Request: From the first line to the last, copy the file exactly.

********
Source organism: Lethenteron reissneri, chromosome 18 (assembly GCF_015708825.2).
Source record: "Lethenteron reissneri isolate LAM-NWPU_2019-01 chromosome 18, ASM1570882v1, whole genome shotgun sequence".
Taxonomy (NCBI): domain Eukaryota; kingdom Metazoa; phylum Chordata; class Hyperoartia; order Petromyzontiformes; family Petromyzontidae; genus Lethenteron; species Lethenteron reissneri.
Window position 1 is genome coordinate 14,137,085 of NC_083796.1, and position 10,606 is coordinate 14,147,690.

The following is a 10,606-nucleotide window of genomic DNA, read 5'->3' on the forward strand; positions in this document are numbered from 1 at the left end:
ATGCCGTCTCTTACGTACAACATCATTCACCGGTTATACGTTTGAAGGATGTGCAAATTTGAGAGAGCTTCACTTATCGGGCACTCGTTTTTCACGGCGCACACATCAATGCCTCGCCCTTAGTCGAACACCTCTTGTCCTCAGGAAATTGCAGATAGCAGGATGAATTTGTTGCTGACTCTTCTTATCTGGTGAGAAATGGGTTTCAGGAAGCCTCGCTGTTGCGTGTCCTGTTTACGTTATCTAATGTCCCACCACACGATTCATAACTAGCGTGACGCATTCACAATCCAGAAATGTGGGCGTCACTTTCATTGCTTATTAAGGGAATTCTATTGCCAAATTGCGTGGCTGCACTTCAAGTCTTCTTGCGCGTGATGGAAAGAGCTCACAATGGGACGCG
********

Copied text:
Source organism: Lethenteron reissneri, chromosome 18 (assembly GCF_015708825.2).
Source record: "Lethenteron reissneri isolate LAM-NWPU_2019-01 chromosome 18, ASM1570882v1, whole genome shotgun sequence".
Taxonomy (NCBI): domain Eukaryota; kingdom Metazoa; phylum Chordata; class Hyperoartia; order Petromyzontiformes; family Petromyzontidae; genus Lethenteron; species Lethenteron reissneri.
Window position 1 is genome coordinate 14,137,085 of NC_083796.1, and position 10,606 is coordinate 14,147,690.

The following is a 10,606-nucleotide window of genomic DNA, read 5'->3' on the forward strand; positions in this document are numbered from 1 at the left end:
ATGCCGTCTCTTACGTACAACATCATTCACCGGTTATACGTTTGAAGGATGTGCAAATTTGAGAGAGCTTCACTTATCGGGCACTCGTTTTTCACGGCGCACACATCAATGCCTCGCCCTTAGTCGAACACCTCTTGTCCTCAGGAAATTGCAGATAGCAGGATGAATTTGTTGCTGACTCTTCTTATCTGGTGAGAAATGGGTTTCAGGAAGCCTCGCTGTTGCGTGTCCTGTTTACGTTATCTAATGTCCCACCACACGATTCATAACTAGCGTGACGCATTCACAATCCAGAAATGTGGGCGTCACTTTCATTGCTTATTAAGGGAATTCTATTGCCAAATTGCGTGGCTGCACTTCAAGTCTTCTTGCGCGTGATGGAAAGAGCTCACAATGGGACGCG